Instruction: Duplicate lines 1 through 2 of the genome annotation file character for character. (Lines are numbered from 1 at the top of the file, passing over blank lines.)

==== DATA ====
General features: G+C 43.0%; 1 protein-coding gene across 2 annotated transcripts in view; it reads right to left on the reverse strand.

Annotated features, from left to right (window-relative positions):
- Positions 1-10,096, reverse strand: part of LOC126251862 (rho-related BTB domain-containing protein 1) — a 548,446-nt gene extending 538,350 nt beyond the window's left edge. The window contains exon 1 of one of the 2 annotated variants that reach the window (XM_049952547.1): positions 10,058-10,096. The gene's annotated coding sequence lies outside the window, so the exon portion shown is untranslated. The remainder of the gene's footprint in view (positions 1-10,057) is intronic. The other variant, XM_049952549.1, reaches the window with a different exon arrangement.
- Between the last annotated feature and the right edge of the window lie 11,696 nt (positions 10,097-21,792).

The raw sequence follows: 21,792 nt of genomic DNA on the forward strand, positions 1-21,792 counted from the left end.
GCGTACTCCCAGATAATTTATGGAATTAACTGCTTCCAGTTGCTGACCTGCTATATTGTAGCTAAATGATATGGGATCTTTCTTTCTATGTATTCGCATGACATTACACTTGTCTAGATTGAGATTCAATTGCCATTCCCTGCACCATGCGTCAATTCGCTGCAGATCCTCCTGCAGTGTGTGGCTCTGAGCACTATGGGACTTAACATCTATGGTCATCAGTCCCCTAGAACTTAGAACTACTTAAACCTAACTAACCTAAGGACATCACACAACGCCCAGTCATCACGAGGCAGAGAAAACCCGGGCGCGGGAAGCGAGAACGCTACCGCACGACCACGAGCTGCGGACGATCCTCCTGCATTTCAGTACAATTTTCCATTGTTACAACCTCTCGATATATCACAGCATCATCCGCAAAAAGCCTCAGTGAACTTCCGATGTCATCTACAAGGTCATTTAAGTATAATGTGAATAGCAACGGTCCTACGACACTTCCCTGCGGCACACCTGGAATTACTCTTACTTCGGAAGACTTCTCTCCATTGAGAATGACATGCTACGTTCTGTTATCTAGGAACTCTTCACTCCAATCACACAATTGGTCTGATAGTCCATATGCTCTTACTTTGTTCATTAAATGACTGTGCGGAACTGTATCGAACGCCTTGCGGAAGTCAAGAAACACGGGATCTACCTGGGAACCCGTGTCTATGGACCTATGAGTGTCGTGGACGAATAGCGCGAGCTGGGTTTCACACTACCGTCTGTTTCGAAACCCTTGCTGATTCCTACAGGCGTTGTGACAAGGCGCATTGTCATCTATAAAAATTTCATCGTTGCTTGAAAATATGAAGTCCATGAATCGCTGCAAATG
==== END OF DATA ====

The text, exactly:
General features: G+C 43.0%; 1 protein-coding gene across 2 annotated transcripts in view; it reads right to left on the reverse strand.

Annotated features, from left to right (window-relative positions):